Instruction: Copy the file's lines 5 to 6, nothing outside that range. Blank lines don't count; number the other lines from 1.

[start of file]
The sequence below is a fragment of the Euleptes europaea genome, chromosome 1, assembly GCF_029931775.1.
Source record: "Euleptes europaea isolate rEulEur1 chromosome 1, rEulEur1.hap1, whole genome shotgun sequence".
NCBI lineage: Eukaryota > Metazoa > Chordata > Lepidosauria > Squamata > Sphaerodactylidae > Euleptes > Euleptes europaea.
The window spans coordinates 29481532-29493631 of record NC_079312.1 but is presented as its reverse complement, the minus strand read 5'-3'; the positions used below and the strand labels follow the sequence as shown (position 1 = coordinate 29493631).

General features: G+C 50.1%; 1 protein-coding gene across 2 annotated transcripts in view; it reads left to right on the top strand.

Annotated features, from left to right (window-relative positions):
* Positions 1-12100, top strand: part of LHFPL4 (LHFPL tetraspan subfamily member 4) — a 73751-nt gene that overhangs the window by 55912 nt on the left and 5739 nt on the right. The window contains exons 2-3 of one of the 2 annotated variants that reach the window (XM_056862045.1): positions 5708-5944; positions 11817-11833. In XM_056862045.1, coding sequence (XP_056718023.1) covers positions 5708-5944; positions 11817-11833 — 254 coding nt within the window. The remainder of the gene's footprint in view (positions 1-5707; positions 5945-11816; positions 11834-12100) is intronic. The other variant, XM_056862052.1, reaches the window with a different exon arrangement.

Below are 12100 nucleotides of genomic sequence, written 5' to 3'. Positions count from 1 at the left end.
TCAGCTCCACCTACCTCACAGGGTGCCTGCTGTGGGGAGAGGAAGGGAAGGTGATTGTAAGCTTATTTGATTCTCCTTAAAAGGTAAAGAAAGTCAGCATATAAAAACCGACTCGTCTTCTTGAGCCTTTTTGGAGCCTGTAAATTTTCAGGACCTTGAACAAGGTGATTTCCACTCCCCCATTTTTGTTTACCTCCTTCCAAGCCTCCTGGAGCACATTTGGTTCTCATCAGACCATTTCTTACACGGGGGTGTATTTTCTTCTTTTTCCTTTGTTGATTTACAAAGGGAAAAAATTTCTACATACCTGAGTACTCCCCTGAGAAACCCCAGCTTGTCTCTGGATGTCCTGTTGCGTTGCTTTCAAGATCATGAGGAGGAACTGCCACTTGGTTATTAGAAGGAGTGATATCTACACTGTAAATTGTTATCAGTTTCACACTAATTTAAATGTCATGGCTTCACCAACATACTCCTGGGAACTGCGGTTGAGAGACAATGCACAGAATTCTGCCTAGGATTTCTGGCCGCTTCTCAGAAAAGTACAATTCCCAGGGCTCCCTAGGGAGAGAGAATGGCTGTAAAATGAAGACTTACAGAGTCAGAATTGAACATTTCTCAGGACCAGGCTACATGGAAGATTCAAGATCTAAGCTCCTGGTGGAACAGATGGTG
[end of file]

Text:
General features: G+C 50.1%; 1 protein-coding gene across 2 annotated transcripts in view; it reads left to right on the top strand.

Annotated features, from left to right (window-relative positions):